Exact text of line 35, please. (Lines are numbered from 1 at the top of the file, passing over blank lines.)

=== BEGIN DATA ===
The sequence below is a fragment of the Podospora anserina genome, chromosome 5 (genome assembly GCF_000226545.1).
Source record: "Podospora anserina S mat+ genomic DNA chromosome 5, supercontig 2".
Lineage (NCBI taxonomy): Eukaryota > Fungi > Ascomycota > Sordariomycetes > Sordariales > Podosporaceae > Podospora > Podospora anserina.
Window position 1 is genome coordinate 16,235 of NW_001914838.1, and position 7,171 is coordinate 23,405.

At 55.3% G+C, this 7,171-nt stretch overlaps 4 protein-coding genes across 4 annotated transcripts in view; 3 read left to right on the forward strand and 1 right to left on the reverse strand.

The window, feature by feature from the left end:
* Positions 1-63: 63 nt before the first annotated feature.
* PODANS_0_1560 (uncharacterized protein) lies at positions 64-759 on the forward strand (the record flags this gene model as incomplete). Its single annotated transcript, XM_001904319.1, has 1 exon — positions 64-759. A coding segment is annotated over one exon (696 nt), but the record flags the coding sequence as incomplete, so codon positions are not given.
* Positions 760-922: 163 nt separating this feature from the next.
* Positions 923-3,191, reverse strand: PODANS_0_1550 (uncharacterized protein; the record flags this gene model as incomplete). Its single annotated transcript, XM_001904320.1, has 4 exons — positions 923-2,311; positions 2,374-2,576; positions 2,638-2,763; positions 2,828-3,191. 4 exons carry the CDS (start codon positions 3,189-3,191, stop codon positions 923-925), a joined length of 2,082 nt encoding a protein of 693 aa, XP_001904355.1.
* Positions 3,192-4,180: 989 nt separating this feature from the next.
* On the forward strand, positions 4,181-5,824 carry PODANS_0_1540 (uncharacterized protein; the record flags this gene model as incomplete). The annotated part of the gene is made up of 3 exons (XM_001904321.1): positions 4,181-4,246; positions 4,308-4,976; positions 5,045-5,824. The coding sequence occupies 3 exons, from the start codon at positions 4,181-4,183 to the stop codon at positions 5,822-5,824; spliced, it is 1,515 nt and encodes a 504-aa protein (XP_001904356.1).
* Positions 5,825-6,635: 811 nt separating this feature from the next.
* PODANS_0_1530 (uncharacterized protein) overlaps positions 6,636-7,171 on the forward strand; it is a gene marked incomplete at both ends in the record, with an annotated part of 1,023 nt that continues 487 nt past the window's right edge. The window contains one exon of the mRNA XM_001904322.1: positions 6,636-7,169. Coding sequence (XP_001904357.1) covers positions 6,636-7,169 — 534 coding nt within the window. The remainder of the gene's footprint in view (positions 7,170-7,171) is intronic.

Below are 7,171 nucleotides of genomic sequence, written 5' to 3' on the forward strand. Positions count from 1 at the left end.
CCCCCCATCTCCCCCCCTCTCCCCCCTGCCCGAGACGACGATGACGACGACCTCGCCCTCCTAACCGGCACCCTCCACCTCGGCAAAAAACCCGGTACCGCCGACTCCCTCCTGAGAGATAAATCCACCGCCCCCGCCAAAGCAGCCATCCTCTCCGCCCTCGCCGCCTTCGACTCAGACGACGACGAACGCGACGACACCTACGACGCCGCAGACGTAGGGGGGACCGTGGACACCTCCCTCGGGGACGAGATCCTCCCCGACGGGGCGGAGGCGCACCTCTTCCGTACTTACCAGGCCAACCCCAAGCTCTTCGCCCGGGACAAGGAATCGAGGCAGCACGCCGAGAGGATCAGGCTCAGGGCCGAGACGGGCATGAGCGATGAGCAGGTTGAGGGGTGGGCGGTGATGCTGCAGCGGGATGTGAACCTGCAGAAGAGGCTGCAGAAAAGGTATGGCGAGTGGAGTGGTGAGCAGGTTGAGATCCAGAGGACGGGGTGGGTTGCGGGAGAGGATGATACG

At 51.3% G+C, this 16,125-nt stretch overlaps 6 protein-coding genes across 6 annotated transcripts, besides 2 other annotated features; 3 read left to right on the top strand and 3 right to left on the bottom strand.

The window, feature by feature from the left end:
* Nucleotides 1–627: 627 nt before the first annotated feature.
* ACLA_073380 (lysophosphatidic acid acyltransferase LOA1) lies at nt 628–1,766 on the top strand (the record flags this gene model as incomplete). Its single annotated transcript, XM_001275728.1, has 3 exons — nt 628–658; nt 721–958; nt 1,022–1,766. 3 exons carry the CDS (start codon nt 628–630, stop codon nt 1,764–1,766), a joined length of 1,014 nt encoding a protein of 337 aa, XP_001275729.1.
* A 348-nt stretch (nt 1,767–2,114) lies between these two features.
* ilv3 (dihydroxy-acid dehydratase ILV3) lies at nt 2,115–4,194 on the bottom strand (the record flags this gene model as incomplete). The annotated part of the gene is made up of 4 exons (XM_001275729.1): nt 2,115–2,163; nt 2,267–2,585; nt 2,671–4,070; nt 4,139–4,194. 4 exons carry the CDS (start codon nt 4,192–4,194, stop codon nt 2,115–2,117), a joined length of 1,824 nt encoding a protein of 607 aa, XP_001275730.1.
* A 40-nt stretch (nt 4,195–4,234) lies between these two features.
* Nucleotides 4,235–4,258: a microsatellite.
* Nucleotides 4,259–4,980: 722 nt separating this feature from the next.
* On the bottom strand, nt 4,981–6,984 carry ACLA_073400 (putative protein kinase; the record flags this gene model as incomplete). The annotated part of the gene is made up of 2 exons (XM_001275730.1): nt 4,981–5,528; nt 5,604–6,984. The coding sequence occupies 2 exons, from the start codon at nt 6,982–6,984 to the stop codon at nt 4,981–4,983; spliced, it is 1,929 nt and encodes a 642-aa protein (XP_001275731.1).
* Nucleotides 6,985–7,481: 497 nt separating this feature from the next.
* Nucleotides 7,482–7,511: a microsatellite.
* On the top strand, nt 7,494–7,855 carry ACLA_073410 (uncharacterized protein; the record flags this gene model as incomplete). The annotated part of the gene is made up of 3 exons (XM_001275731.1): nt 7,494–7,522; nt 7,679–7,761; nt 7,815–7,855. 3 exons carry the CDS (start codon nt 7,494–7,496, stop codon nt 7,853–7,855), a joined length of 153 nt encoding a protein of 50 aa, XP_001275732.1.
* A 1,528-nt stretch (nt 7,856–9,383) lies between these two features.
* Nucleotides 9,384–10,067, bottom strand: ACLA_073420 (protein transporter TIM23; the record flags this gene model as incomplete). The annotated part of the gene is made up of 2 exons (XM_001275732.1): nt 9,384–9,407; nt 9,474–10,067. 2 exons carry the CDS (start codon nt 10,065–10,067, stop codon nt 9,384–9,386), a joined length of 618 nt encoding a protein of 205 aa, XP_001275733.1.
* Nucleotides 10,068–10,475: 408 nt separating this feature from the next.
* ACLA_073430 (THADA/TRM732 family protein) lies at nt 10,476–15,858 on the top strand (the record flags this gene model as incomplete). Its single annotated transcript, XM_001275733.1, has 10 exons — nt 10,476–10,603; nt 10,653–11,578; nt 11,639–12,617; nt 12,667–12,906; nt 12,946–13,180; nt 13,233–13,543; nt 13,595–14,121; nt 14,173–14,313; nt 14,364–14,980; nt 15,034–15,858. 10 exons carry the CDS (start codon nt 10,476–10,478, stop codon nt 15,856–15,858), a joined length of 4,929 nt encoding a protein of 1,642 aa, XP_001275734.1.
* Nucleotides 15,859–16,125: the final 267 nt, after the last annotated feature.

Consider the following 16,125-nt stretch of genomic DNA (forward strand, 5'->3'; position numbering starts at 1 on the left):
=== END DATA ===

Consider the following 16,125-nt stretch of genomic DNA (forward strand, 5'->3'; position numbering starts at 1 on the left):